Frequently Asked Questions About Child Custody
Child custody is one of the most emotionally challenging and legally complex issues a parent faces. Click the links below for answers to some frequently asked questions regarding custody:
- What factors does the court consider when determining custody?
- If I am not and have never been married to my co-parent, does that affect my ability to seek custody or parenting time?
- If my co-parent isn’t paying child support, can I deny parenting time?
- If I have a boyfriend or girlfriend, will I lose custody?
N.J.S.A. 9:-2-4 states: In making an award of custody, the court shall consider but not be limited to the following factors:
- the parents’ ability to agree, communicate and cooperate in matters relating to the child
- the parents’ willingness to accept custody and any history of unwillingness to allow parenting time not based on substantiated abuse
- the interaction and relationship of the child with its parents and siblings
- the history of domestic violence, if any
- the safety of the child and the safety of either parent from physical abuse by the other parent
- the preference of the child when of sufficient age and capacity to reason so as to form an intelligent decision
- the needs of the child
- the stability of the home environment offered
- the quality and continuity of the child’s education
- the fitness of the parents
- the geographical proximity of the parents’ homes
- the extent and quality of the time spent with the child prior to or subsequent to the separation
- the parents’ employment responsibilities
- and the ages and number of the children
A parent shall not be deemed unfit unless the parent’s conduct has a substantial adverse effect on the child.
While the statutory factors form the foundation of the court’s consideration of custody, these factors are broad and may have many subparts or intricacies further defined by case precedent and/or the specifics of your individual matter.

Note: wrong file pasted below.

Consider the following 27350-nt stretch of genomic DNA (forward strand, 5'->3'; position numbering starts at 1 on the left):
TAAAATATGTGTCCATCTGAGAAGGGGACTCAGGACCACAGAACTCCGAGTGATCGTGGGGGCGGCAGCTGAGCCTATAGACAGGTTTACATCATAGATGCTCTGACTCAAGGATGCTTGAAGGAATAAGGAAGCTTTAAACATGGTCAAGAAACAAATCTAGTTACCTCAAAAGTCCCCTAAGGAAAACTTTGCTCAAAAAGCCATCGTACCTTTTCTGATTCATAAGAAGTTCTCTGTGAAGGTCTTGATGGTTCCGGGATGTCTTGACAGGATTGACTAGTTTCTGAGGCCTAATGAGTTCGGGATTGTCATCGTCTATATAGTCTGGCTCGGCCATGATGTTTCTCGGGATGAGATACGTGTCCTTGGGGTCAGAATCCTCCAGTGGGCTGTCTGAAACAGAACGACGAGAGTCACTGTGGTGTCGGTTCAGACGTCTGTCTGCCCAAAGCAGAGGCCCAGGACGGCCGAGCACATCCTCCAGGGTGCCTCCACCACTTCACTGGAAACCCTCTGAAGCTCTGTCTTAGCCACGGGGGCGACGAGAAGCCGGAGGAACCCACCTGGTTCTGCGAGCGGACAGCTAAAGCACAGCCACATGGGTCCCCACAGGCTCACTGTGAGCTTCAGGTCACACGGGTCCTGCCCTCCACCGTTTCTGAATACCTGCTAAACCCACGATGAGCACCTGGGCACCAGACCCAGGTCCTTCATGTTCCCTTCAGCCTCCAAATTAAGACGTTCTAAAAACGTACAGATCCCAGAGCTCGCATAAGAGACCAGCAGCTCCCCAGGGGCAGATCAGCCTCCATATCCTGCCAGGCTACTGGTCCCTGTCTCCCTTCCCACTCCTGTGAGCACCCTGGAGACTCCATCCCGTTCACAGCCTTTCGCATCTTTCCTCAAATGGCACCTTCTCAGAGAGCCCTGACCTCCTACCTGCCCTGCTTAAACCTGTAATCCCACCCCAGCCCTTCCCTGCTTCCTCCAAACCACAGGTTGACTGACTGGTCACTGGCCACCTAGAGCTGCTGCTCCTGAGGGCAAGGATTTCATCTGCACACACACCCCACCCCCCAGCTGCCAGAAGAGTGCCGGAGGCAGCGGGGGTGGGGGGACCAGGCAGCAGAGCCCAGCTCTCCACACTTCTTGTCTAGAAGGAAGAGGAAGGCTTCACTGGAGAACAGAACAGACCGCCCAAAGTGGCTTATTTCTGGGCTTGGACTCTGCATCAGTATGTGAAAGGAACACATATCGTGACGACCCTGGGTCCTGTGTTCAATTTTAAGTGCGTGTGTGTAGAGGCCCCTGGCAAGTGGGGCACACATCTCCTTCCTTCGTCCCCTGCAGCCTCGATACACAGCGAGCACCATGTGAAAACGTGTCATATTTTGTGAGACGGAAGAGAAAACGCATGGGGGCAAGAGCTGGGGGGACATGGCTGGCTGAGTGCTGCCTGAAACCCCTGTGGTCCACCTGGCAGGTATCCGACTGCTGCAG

If I am not and have never been married to my co-parent, does that affect my ability to seek custody or parenting time?
Marriage is not a prerequisite to having custody of or parenting time with a child. The process in the court system for unmarried parents differs procedurally from that for divorcing or divorced parents, but the standard of law remains the same. Please see the factors of N.J.S.A. 9:2-4 cited above.
An award of custody or the exercising of parenting time is not dependent upon the amount or timely payment of child support. A child has a fundamental right to establish and maintain a relationship with both parents, regardless of finances. If your co-parent is not paying support as ordered, you have the right to file an application with the court to compel payments. Nonetheless, the court will not endorse self-help — taking actions without court order, such as getting illicit bank account access or refusing parenting time — of any parent with regard to custody or child support.
Generally, the mere existence of a significant other will not impact custody. However, depending upon the effect of your relationship with the significant other upon the child, there may be certain precautions, restrictions and/or modification to your custody and parenting time arrangement.
Contact Jacobs Berger, LLC, to work with a child custody lawyer in New Jersey
Jacobs Berger, LLC, is a legal practice devoted to litigation and mediation focusing on families. Reach out to our Morristown law office online or call 973-710-4366 to schedule a meeting with one of our lawyers. We are conveniently located at 16 Washington Street, Suite 201, Morristown, NJ 07960. Meetings can, upon consultation and agreement, be arranged at alternate locations.